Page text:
An earth tremor is another term for an earthquake, although it is most commonly used to describe earthquakes of low intensity. Earthquakes are measured with tools called seismographs, and their intensity is rated on a logarithmic scale, called the Richter scale. The Richter scale is not useful for earthquakes that rank higher than a level 8 earthquake.
Earthquakes occur when the earth’s tectonic plates move and contact other plates. Sometimes the plates rub against each other laterally, while other times one plate moves underneath another. When this happens, it is called a subduction zone or a subduction-caused earthquake. In some particularly violent earthquakes, two plates collide into each other. This type of collision may even cause mountains to form, which happened millions of years ago when the Indian subcontinent crashed into Asia, producing the Himalayas.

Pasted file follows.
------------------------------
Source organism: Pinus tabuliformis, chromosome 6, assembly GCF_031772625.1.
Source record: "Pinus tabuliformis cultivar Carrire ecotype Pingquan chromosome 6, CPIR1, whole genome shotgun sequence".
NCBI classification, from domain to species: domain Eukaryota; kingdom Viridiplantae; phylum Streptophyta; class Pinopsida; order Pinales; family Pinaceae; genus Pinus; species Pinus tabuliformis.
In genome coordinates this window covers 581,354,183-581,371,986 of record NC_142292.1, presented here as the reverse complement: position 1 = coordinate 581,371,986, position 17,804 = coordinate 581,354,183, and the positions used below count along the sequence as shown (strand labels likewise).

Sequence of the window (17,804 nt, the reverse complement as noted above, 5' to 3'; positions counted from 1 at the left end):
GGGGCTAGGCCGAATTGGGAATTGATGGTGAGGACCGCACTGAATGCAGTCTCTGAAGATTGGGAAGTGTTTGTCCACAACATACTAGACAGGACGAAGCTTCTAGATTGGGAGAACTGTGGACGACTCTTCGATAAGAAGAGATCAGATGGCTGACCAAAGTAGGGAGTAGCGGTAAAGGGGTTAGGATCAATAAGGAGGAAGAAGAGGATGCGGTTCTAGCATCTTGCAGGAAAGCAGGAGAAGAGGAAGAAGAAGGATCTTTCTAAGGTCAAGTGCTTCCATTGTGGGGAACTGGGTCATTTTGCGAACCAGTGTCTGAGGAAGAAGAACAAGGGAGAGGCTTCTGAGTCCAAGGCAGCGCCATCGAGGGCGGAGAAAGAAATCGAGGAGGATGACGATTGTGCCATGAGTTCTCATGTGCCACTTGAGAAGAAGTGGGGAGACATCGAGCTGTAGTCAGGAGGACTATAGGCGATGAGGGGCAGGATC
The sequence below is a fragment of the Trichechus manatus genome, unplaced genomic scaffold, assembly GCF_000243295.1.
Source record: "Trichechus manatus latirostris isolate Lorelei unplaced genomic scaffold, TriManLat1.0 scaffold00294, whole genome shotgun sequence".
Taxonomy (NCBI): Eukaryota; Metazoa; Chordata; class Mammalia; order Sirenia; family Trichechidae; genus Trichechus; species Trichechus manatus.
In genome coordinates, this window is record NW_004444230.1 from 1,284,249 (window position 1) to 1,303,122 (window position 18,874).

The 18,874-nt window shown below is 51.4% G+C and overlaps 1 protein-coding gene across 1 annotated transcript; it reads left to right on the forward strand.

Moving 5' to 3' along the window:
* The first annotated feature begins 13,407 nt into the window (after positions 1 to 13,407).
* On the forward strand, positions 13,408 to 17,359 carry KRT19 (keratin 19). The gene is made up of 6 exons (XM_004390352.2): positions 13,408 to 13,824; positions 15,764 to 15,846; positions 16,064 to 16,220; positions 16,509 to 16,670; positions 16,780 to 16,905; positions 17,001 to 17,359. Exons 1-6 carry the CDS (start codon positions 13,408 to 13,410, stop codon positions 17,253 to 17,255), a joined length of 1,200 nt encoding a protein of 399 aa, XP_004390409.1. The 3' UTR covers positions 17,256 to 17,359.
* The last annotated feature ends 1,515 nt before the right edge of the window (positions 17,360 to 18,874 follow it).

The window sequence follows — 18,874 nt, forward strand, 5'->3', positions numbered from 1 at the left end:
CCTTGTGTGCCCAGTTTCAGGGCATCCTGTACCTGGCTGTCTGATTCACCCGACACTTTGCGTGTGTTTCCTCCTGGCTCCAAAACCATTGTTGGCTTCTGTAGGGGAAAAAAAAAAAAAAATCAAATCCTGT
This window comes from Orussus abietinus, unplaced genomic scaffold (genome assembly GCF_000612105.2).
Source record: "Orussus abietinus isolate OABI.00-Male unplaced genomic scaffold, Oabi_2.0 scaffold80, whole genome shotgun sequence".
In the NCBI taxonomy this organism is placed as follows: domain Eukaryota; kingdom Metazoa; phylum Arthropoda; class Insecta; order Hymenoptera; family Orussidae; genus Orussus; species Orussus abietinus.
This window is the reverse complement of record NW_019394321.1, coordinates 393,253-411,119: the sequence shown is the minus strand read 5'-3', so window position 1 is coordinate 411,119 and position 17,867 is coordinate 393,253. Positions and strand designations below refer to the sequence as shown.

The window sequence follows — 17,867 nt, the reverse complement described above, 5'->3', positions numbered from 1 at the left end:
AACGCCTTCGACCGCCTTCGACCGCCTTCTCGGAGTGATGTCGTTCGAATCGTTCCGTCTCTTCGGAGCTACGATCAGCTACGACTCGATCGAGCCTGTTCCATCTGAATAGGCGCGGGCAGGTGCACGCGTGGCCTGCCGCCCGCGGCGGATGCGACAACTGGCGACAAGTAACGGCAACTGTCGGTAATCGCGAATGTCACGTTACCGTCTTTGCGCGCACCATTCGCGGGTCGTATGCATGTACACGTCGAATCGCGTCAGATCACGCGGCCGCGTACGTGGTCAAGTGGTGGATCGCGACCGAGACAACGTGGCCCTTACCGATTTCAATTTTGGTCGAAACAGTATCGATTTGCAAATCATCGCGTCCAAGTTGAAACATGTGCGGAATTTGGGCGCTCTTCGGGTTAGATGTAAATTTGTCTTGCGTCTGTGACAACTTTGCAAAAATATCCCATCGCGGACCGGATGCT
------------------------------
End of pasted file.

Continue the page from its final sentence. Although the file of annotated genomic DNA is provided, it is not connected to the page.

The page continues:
Earthquakes are rather common, though few are strong enough to cause much damage. People may not even feel very weak earthquakes. The center of the disturbance is called the earthquake’s epicenter, and epicenters usually occur along major fault lines, where two plates contact each other. Many large and active fault lines occur around the margin of the Pacific Ocean, which has given the region the name “ring of fire” for all of the earthquakes and volcanoes in the region.